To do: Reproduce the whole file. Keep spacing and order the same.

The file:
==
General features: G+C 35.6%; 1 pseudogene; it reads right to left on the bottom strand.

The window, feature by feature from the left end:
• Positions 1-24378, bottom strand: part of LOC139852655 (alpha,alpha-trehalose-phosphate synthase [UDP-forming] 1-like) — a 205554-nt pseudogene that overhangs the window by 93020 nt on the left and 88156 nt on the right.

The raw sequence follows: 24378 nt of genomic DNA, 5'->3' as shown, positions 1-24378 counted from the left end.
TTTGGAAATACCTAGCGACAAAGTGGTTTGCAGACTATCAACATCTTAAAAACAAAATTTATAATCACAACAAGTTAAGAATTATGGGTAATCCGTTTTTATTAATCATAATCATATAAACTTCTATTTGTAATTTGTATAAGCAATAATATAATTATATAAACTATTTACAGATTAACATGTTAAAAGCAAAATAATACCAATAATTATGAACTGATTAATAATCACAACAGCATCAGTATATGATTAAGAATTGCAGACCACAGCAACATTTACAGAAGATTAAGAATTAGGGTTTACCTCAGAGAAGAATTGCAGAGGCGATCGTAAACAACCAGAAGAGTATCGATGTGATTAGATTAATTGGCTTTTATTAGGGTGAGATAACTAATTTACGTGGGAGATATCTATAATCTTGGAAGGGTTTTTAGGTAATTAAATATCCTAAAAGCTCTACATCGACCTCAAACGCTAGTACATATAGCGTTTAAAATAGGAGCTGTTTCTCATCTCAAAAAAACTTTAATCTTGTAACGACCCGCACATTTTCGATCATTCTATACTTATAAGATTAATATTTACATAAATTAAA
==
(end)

General features: G+C 35.6%; 1 pseudogene; it reads right to left on the bottom strand.

The window, feature by feature from the left end:
• Positions 1-24378, bottom strand: part of LOC139852655 (alpha,alpha-trehalose-phosphate synthase [UDP-forming] 1-like) — a 205554-nt pseudogene that overhangs the window by 93020 nt on the left and 88156 nt on the right.

The raw sequence follows: 24378 nt of genomic DNA, 5'->3' as shown, positions 1-24378 counted from the left end.
TTTGGAAATACCTAGCGACAAAGTGGTTTGCAGACTATCAACATCTTAAAAACAAAATTTATAATCACAACAAGTTAAGAATTATGGGTAATCCGTTTTTATTAATCATAATCATATAAACTTCTATTTGTAATTTGTATAAGCAATAATATAATTATATAAACTATTTACAGATTAACATGTTAAAAGCAAAATAATACCAATAATTATGAACTGATTAATAATCACAACAGCATCAGTATATGATTAAGAATTGCAGACCACAGCAACATTTACAGAAGATTAAGAATTAGGGTTTACCTCAGAGAAGAATTGCAGAGGCGATCGTAAACAACCAGAAGAGTATCGATGTGATTAGATTAATTGGCTTTTATTAGGGTGAGATAACTAATTTACGTGGGAGATATCTATAATCTTGGAAGGGTTTTTAGGTAATTAAATATCCTAAAAGCTCTACATCGACCTCAAACGCTAGTACATATAGCGTTTAAAATAGGAGCTGTTTCTCATCTCAAAAAAACTTTAATCTTGTAACGACCCGCACATTTTCGATCATTCTATACTTATAAGATTAATATTTACATAAATTAAA